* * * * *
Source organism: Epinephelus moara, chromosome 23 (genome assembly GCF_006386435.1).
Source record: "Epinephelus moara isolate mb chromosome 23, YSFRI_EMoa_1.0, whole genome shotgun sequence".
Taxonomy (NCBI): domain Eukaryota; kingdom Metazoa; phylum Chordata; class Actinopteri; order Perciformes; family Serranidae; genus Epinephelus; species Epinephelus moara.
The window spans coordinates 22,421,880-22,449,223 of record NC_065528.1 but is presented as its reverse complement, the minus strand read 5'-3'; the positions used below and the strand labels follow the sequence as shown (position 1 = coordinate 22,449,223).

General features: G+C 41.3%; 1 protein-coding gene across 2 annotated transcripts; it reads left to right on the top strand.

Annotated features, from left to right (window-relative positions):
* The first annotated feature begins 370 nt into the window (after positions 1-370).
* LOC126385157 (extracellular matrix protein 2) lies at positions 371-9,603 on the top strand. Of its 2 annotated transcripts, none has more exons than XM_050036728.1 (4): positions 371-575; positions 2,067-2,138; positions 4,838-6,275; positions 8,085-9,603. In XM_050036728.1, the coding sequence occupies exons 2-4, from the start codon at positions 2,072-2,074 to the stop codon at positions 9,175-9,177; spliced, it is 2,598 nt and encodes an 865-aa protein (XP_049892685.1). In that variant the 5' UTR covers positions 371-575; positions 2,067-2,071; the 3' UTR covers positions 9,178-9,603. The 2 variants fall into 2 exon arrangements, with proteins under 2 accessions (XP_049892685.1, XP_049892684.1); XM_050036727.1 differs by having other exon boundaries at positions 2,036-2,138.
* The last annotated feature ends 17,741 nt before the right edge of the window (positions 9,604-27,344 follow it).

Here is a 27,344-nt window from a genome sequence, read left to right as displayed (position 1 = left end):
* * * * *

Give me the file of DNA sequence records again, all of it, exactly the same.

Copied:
Source organism: Epinephelus moara, chromosome 23 (genome assembly GCF_006386435.1).
Source record: "Epinephelus moara isolate mb chromosome 23, YSFRI_EMoa_1.0, whole genome shotgun sequence".
Taxonomy (NCBI): domain Eukaryota; kingdom Metazoa; phylum Chordata; class Actinopteri; order Perciformes; family Serranidae; genus Epinephelus; species Epinephelus moara.
The window spans coordinates 22,421,880-22,449,223 of record NC_065528.1 but is presented as its reverse complement, the minus strand read 5'-3'; the positions used below and the strand labels follow the sequence as shown (position 1 = coordinate 22,449,223).

General features: G+C 41.3%; 1 protein-coding gene across 2 annotated transcripts; it reads left to right on the top strand.

Annotated features, from left to right (window-relative positions):
* The first annotated feature begins 370 nt into the window (after positions 1-370).
* LOC126385157 (extracellular matrix protein 2) lies at positions 371-9,603 on the top strand. Of its 2 annotated transcripts, none has more exons than XM_050036728.1 (4): positions 371-575; positions 2,067-2,138; positions 4,838-6,275; positions 8,085-9,603. In XM_050036728.1, the coding sequence occupies exons 2-4, from the start codon at positions 2,072-2,074 to the stop codon at positions 9,175-9,177; spliced, it is 2,598 nt and encodes an 865-aa protein (XP_049892685.1). In that variant the 5' UTR covers positions 371-575; positions 2,067-2,071; the 3' UTR covers positions 9,178-9,603. The 2 variants fall into 2 exon arrangements, with proteins under 2 accessions (XP_049892685.1, XP_049892684.1); XM_050036727.1 differs by having other exon boundaries at positions 2,036-2,138.
* The last annotated feature ends 17,741 nt before the right edge of the window (positions 9,604-27,344 follow it).

Here is a 27,344-nt window from a genome sequence, read left to right as displayed (position 1 = left end):